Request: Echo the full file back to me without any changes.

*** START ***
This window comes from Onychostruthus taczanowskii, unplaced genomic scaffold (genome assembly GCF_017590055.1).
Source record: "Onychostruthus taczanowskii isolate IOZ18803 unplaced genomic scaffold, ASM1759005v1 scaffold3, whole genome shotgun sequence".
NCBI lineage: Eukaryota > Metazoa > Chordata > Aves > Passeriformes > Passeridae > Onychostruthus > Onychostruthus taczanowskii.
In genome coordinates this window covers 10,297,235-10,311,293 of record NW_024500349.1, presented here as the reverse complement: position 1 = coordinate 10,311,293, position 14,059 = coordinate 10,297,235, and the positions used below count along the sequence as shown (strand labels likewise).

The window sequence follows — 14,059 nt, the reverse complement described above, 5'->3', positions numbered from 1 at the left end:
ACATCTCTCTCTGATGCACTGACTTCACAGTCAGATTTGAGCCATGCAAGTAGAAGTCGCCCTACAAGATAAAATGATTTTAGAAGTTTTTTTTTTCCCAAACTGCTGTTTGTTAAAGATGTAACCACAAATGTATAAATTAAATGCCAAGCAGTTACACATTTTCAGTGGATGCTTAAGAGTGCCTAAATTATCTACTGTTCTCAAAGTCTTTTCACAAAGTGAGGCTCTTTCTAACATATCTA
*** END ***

This window comes from Onychostruthus taczanowskii, unplaced genomic scaffold (genome assembly GCF_017590055.1).
Source record: "Onychostruthus taczanowskii isolate IOZ18803 unplaced genomic scaffold, ASM1759005v1 scaffold3, whole genome shotgun sequence".
NCBI lineage: Eukaryota > Metazoa > Chordata > Aves > Passeriformes > Passeridae > Onychostruthus > Onychostruthus taczanowskii.
In genome coordinates this window covers 10,297,235-10,311,293 of record NW_024500349.1, presented here as the reverse complement: position 1 = coordinate 10,311,293, position 14,059 = coordinate 10,297,235, and the positions used below count along the sequence as shown (strand labels likewise).

The window sequence follows — 14,059 nt, the reverse complement described above, 5'->3', positions numbered from 1 at the left end:
ACATCTCTCTCTGATGCACTGACTTCACAGTCAGATTTGAGCCATGCAAGTAGAAGTCGCCCTACAAGATAAAATGATTTTAGAAGTTTTTTTTTTCCCAAACTGCTGTTTGTTAAAGATGTAACCACAAATGTATAAATTAAATGCCAAGCAGTTACACATTTTCAGTGGATGCTTAAGAGTGCCTAAATTATCTACTGTTCTCAAAGTCTTTTCACAAAGTGAGGCTCTTTCTAACATATCTA